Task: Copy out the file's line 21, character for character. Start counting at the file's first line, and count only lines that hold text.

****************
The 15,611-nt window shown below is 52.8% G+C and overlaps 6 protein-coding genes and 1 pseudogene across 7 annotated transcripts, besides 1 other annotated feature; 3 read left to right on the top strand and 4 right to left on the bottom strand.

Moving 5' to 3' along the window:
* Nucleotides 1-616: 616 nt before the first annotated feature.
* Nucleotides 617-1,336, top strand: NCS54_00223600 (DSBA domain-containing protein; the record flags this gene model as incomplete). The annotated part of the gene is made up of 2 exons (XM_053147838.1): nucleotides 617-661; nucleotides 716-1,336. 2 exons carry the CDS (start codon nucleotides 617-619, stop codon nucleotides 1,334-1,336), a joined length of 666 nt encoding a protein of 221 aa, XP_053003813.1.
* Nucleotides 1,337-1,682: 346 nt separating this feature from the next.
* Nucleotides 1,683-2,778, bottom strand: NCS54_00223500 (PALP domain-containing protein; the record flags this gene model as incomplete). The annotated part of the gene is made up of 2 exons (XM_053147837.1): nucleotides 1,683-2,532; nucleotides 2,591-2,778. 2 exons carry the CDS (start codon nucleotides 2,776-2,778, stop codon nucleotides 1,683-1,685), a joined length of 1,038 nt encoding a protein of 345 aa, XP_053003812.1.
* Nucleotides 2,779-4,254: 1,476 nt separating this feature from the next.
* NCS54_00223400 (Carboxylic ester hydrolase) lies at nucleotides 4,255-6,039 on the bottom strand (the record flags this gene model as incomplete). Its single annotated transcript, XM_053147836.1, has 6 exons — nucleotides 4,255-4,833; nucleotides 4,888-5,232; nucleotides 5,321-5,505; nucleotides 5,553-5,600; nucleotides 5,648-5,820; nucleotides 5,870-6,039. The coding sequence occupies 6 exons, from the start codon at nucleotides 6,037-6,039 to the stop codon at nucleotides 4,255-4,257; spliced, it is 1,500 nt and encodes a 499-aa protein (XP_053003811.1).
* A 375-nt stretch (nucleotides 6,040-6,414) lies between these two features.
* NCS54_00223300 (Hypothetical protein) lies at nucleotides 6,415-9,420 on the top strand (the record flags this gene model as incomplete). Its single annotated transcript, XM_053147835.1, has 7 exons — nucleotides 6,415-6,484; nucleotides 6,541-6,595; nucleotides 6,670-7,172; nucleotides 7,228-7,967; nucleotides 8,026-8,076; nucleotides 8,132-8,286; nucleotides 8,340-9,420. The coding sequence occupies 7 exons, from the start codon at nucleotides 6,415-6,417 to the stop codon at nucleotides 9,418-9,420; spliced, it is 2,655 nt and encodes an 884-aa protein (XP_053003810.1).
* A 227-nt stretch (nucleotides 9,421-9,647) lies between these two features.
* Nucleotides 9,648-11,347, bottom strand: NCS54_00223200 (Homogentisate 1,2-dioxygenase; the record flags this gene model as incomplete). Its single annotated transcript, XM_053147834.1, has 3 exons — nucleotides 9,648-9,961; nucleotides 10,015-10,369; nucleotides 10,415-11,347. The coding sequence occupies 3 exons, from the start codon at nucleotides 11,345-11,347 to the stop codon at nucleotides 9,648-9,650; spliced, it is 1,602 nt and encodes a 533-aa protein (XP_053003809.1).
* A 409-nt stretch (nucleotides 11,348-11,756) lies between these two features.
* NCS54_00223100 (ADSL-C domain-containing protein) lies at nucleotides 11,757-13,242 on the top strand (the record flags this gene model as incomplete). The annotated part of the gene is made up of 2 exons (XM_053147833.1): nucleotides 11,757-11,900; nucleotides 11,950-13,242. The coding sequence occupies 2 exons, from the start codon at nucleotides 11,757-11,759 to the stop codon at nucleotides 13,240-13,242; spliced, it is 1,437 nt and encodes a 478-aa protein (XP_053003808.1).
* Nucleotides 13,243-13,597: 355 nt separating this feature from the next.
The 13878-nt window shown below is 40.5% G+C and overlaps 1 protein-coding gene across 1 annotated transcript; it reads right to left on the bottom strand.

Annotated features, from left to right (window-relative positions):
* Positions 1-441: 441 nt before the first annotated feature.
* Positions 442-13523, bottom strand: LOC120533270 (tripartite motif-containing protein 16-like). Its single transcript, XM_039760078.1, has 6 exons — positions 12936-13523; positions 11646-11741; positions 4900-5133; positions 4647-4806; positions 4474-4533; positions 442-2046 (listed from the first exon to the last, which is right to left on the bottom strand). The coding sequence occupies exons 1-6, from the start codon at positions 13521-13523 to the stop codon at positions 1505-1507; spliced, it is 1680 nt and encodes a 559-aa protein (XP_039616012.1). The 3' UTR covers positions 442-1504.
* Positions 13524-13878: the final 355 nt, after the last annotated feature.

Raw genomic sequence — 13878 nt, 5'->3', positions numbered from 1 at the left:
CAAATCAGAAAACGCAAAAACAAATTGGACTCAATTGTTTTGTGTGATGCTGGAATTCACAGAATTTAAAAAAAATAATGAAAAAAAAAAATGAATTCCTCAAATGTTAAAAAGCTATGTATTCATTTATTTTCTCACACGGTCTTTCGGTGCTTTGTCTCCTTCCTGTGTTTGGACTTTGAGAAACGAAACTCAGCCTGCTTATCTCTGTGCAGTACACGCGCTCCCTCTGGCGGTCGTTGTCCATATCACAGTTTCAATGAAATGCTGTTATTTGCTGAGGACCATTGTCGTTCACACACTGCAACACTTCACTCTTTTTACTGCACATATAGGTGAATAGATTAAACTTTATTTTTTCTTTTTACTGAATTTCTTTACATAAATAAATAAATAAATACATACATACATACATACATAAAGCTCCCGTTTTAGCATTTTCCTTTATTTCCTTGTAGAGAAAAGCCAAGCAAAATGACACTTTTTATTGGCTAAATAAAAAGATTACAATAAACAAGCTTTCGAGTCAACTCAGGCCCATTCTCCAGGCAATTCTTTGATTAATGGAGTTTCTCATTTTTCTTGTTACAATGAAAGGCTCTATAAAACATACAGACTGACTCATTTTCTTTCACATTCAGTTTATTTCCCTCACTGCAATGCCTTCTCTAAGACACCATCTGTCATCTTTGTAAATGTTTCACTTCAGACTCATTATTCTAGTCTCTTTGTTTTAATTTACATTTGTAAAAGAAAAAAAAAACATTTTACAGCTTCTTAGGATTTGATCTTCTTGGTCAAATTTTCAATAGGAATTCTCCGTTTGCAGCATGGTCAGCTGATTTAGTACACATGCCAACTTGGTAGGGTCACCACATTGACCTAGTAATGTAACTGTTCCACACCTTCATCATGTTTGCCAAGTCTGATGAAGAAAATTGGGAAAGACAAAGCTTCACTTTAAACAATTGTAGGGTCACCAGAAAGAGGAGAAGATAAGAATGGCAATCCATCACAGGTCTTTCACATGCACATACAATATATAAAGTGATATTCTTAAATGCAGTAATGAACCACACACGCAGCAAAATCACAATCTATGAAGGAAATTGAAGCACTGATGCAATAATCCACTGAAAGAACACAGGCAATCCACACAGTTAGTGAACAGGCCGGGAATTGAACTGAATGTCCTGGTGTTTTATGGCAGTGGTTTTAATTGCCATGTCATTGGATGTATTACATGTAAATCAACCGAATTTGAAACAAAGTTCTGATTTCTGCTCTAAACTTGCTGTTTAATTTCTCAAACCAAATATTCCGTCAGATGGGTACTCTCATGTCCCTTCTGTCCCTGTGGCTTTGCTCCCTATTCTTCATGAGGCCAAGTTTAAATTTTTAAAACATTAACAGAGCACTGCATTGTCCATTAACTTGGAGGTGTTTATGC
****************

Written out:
Raw genomic sequence — 13878 nt, 5'->3', positions numbered from 1 at the left: